Why Messy Is Good

Encourage your preschooler's innate creativity with these 13 tips.



Why Messy Is Good

Young kids are naturally creative. They run, play, color, paint, and dress up with abandon. Arts educator Elena Caravela of Summit, New Jersey, encourages parents to let this carnival of childhood creativity run free, and shares some tips to encourage exploration and discovery. In a spirit of playfulness and fun, here are her Cardinal Rules for Parents:

1. Lower your standards of cleanliness and order. For the most part, kids aren't neat. Give them an area where they can make a mess and don't have to clean up right away. (Think garage, basement, outdoors.)

2. Encourage each creative effort regardless of outcome. Never criticize a child's art. Do not impose "sense" on a child's pictures. At the same time, don't give false praise. "Tell me about that" is always a good starting point.

3. Be a family that reads and tells stories. Encourage kids to make drawings to go with their stories and stories to go with their drawings.

4. Encourage your children to hang upside down or to look at a reflection in a mirror. Acknowledge that there are many ways of looking at things and several good ideas or solutions to a problem, not just one "correct" answer.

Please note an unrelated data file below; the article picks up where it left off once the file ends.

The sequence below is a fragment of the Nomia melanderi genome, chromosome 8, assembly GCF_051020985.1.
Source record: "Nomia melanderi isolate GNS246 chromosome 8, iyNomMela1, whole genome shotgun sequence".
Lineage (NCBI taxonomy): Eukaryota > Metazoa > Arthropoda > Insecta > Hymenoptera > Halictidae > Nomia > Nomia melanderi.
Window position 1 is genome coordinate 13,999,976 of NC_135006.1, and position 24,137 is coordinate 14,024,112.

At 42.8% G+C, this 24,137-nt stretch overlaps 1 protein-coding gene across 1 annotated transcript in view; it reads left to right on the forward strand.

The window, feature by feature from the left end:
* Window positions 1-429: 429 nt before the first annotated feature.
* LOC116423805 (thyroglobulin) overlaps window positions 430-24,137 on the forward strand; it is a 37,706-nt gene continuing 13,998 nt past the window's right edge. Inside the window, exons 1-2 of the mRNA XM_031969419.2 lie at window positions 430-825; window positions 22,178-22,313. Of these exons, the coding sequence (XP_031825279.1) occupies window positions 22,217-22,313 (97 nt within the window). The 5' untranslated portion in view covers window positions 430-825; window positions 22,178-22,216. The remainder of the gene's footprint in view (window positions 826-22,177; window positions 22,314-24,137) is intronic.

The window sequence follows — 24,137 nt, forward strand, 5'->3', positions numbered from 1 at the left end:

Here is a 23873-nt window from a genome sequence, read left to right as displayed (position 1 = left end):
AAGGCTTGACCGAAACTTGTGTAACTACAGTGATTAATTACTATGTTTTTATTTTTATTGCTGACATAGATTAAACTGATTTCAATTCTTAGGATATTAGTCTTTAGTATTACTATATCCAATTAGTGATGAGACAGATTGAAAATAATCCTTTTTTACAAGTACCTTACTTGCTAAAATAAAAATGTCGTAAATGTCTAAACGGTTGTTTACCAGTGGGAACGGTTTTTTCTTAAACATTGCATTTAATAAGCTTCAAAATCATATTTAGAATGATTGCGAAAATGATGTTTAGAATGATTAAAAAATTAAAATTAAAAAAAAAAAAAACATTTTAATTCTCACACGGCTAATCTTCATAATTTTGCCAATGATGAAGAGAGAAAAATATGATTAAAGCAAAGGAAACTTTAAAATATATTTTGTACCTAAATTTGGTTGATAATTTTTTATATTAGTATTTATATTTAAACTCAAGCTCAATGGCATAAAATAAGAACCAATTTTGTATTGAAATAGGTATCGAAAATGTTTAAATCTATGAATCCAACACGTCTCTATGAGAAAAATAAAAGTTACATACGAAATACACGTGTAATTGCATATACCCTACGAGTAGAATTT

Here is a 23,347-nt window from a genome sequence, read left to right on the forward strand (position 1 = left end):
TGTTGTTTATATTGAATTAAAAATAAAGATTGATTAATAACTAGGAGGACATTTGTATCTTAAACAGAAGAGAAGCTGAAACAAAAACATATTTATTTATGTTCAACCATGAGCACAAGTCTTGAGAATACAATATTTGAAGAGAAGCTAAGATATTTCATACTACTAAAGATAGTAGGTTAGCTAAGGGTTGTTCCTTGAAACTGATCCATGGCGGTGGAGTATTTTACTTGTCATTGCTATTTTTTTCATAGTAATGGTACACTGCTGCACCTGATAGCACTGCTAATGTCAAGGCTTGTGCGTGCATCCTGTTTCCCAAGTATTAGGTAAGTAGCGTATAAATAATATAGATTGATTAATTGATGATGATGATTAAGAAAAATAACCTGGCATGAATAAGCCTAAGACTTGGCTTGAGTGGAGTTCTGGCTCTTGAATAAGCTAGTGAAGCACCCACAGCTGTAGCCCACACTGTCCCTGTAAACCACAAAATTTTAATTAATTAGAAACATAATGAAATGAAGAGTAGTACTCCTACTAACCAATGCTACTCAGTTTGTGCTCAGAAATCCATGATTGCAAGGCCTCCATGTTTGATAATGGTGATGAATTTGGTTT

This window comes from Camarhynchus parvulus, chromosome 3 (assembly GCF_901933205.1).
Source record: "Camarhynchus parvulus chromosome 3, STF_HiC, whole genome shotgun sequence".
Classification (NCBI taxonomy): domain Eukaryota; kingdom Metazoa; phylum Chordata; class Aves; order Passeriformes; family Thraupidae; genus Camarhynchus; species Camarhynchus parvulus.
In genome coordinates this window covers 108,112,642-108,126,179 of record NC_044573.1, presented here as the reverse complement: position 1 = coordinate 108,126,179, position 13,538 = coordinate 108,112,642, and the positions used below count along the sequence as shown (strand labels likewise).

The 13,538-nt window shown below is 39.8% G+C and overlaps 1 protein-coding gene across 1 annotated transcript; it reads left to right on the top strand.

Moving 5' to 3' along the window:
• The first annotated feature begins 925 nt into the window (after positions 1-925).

5. Point out shadows, light, patterns, and colors in the world, and revel in them yourself. Look at the sky, the clouds, the waves, the wind in the trees. Ask your child to close his eyes, listen, and report what he hears.

6. Give your child the gift of unstructured time. OK, you might have to schedule this downtime, but create opportunities for your child to daydream and "do nothing" without the distraction of a TV, computer, or video game.

7. Help her enjoy and savor the creative process. Finishing a work of art quickly is not the goal. Let a project sit, and come back to it for a fresh perspective.

8. Provide toys that encourage open-ended play and individual expression instead of kits that lead children to a required outcome.  

9. Ditch traditional coloring books in favor of a big pad of paper and crayons. Or try an open-ended book like Scribbles: A Really Giant Drawing and Coloring Book by Taro Gomi, where simple lines spur the creative process. Other options: start a simple drawing, and ask your child to finish it.

10. Encourage each creative effort your child makes, regardless of outcome.

11. Use nontraditional materials to make a work of art. Pour birdseed in your driveway and let the kids manipulate it. Fill the wading pool with sand. Give kids empty toilet paper and paper-towel rolls and a roll of masking tape and see what they create.

12. Banish awards and competitions for kids younger than 8. Let your child know that participation is more important than rewards.

13. Point out and show your admiration for all kinds of artists working today. Let your child know that you think there is an important place for artists in the world.

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